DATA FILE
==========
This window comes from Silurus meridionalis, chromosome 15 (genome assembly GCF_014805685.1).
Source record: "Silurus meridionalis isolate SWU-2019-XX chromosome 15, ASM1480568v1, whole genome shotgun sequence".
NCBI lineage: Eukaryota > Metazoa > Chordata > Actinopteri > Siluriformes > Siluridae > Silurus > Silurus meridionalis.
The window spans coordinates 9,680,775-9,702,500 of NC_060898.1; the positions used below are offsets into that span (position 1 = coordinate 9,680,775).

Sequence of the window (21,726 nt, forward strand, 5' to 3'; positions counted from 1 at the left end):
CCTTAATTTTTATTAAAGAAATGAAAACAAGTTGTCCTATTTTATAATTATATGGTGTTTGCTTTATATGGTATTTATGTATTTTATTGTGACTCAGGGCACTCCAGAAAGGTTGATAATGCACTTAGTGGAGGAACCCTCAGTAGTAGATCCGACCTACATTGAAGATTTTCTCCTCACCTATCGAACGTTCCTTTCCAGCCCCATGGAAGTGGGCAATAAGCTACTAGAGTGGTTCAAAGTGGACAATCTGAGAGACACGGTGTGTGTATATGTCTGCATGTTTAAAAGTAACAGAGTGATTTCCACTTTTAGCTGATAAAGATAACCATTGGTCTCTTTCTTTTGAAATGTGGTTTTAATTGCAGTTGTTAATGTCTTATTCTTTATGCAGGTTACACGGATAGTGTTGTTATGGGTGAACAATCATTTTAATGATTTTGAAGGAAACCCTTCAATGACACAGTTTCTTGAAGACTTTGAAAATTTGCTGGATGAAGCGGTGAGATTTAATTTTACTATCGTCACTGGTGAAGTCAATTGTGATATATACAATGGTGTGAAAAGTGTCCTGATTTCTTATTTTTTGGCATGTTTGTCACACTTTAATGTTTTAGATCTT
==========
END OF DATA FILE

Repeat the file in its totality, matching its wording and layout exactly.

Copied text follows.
This window comes from Silurus meridionalis, chromosome 15 (genome assembly GCF_014805685.1).
Source record: "Silurus meridionalis isolate SWU-2019-XX chromosome 15, ASM1480568v1, whole genome shotgun sequence".
NCBI lineage: Eukaryota > Metazoa > Chordata > Actinopteri > Siluriformes > Siluridae > Silurus > Silurus meridionalis.
The window spans coordinates 9,680,775-9,702,500 of NC_060898.1; the positions used below are offsets into that span (position 1 = coordinate 9,680,775).

Sequence of the window (21,726 nt, forward strand, 5' to 3'; positions counted from 1 at the left end):
CCTTAATTTTTATTAAAGAAATGAAAACAAGTTGTCCTATTTTATAATTATATGGTGTTTGCTTTATATGGTATTTATGTATTTTATTGTGACTCAGGGCACTCCAGAAAGGTTGATAATGCACTTAGTGGAGGAACCCTCAGTAGTAGATCCGACCTACATTGAAGATTTTCTCCTCACCTATCGAACGTTCCTTTCCAGCCCCATGGAAGTGGGCAATAAGCTACTAGAGTGGTTCAAAGTGGACAATCTGAGAGACACGGTGTGTGTATATGTCTGCATGTTTAAAAGTAACAGAGTGATTTCCACTTTTAGCTGATAAAGATAACCATTGGTCTCTTTCTTTTGAAATGTGGTTTTAATTGCAGTTGTTAATGTCTTATTCTTTATGCAGGTTACACGGATAGTGTTGTTATGGGTGAACAATCATTTTAATGATTTTGAAGGAAACCCTTCAATGACACAGTTTCTTGAAGACTTTGAAAATTTGCTGGATGAAGCGGTGAGATTTAATTTTACTATCGTCACTGGTGAAGTCAATTGTGATATATACAATGGTGTGAAAAGTGTCCTGATTTCTTATTTTTTGGCATGTTTGTCACACTTTAATGTTTTAGATCTT